It’s time for the Oregon Ducks to get off the fence. Are they going to step up and join the true elite of college football or are they going to remain a highly ranked team that piles on more doubters as the years progress?
In spite of beginning and ending consecutive seasons ranked in the top 5 in BCS polls, the Oregon Ducks are consistently a target for college football pundits who point out the weakness of their schedule. I’ve got to say, the haters have a point.
To say the Ducks play a weak schedule is an understatement. They began the season ranked 113th in difficulty of schedule. That’s below Bowling Green (107th),Central Michigan (87th) and Pac-12 rival Stanford (27th). For a team currently ranked third in the nation, this seems a bit incongruous.
The major contributing factor in the Ducks’ easy schedule remains out of their control. They are required to play nine conference games against Pac-12 teams. Other than the recent emergence of Stanford as a powerhouse, this leaves few reliable challenging games. The remainder of the Pac-12 flirts with the bottom half of the AP top 25 (like Oregon State and Washington), but none provide the sort of fearsome opponent that can be found in the typical SEC conference schedule.
So, in effect, the Ducks really only have control over three games in their schedule. Instead of taking advantage of those three matchups to really test the team, they have chosen to follow the usual routine of Division I schools and schedule two lukewarm challengers (Tennessee and Virginia) and one “cream-puff” matchup. Although the cream-puff challenger (this year little known Nicholls State) gets a nice payday and a little national recognition, and the obvious favorite gets a chance to add an easy win, these games play out more like exhibition or preseason games. With such a ridiculously easy schedule to begin with, the Ducks can’t afford such trivial luxuries.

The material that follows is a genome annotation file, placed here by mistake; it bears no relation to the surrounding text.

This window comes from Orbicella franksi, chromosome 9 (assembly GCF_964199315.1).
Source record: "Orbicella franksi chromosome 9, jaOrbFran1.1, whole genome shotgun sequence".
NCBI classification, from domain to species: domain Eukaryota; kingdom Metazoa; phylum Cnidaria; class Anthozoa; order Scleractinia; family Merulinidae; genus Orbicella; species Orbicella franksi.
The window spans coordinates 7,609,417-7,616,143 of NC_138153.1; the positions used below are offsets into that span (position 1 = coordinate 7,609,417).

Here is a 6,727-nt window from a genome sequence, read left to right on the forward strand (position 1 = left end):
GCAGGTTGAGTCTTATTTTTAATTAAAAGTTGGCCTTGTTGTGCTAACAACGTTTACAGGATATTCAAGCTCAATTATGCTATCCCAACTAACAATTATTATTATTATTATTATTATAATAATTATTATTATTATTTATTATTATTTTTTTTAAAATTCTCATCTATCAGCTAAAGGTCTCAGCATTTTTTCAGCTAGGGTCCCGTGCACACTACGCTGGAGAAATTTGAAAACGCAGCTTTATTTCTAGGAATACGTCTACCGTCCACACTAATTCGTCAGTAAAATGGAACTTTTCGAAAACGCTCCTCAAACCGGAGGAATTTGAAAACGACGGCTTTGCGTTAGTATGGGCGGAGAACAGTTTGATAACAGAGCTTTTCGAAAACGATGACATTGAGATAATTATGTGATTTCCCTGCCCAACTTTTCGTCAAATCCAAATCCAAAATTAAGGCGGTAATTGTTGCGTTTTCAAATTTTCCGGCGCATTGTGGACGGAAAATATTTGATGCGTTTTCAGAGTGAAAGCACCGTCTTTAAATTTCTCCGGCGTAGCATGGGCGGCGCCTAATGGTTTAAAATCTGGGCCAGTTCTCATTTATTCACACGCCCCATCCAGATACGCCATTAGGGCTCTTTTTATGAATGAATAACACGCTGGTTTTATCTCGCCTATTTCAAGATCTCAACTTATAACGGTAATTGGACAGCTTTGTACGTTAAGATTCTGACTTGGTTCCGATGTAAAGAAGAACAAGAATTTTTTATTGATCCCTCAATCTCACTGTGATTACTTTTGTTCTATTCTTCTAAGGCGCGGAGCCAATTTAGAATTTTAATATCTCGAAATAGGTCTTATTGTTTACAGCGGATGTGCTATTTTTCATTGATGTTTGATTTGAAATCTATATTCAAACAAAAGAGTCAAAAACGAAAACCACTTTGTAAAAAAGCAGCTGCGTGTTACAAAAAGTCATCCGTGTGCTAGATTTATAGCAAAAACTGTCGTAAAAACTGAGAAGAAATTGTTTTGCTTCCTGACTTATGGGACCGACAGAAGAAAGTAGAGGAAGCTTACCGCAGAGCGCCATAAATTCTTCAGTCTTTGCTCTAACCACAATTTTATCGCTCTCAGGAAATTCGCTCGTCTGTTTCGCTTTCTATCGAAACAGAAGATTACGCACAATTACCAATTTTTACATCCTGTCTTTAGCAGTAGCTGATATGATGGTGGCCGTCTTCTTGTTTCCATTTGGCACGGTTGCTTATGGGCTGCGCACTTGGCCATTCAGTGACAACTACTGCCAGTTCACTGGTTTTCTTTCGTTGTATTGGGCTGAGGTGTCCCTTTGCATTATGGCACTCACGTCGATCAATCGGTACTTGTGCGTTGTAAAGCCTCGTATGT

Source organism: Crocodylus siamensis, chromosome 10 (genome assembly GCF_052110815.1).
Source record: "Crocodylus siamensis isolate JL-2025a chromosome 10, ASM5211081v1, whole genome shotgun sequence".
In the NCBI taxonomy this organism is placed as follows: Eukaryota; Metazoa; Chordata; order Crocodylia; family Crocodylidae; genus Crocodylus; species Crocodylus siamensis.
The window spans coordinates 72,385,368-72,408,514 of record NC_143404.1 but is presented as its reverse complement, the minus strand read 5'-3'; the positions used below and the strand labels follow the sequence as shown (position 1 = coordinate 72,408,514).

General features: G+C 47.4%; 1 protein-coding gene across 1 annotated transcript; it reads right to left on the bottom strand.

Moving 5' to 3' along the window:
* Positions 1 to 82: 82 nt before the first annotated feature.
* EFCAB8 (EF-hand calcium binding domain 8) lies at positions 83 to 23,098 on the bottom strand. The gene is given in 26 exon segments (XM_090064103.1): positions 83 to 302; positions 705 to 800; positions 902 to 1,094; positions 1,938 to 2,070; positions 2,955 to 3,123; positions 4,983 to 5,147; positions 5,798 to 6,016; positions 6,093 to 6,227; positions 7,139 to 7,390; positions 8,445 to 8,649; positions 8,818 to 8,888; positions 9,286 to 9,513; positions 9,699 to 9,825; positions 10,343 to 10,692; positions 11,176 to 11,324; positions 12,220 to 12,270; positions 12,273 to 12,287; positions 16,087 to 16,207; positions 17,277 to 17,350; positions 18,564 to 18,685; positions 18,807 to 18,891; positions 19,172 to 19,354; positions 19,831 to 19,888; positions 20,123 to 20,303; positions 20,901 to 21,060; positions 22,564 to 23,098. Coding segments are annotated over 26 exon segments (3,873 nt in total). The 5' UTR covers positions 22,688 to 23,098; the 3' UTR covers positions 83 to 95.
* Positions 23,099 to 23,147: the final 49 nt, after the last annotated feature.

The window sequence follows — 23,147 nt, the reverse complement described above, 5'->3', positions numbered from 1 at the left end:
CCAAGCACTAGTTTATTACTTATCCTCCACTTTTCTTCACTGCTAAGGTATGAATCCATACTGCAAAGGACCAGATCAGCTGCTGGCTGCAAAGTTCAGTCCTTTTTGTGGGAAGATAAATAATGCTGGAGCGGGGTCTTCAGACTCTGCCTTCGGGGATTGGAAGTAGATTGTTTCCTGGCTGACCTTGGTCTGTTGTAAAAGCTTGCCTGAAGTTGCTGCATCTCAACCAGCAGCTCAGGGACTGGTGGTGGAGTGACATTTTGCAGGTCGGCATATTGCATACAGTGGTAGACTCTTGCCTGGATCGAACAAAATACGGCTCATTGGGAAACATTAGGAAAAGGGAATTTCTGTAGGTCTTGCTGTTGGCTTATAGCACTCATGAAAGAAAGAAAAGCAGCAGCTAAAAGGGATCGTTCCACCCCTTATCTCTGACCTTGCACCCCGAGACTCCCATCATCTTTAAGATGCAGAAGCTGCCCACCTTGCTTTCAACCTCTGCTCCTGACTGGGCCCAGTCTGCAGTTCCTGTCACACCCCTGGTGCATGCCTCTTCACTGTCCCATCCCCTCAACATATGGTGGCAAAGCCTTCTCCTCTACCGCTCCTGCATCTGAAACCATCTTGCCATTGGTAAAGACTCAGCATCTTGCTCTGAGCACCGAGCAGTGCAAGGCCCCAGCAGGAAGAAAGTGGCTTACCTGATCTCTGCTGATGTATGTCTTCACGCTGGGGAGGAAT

A lopsided game like Nicholls State can build confidence and reputation, but it can actually hurt in the long run. When national rankings are largely determined by computer-generated algorithms, anomalies like Nicholls State can matter when determining who gets to play for a national championship. Beyond the somewhat artificial matter of national ranking, though, there is also the matter of how the Ducks can expect to perform if they do make it to a national title game. More often than not, we can expect Oregon to get beat by SEC teams like Auburn or Alabama who have had to grind out tight games against conference opponents. This season Oregon could reach the title game without having to face a defense capable of keeping up with them. That means they’ll never have to adjust their game plan, they’ll never have to play from behind, they won’t have the kind of gut-wrenching wins that build a team’s confidence and momentum. As it stands, Oregon’s schedule is a recipe for an overconfident team and overconfident fans, begging for disappointment. Oregon is perennially a team great at running up the score against defenses that can’t handle their high-paced attack, but they aren’t a team that can eke out victories against aggressive, smothering squads like Alabama.
The solution to this problem is hard to swallow: Oregon must court challenge. They’ve got to be realistic. They are in the Pac-12, not the SEC, and as such, they must adjust their schedule accordingly. Teams who are able to build a reputation by winning a difficult conference can afford to choose a few lighter weight opponents when they play out of conference. Right now, Oregon is the equivalent to the most expensive house in the neighborhood. If they want any respect, they’ll have to wait for their neighbors to improve, or, more realistically, start visiting other teams in more prosperous parts of town.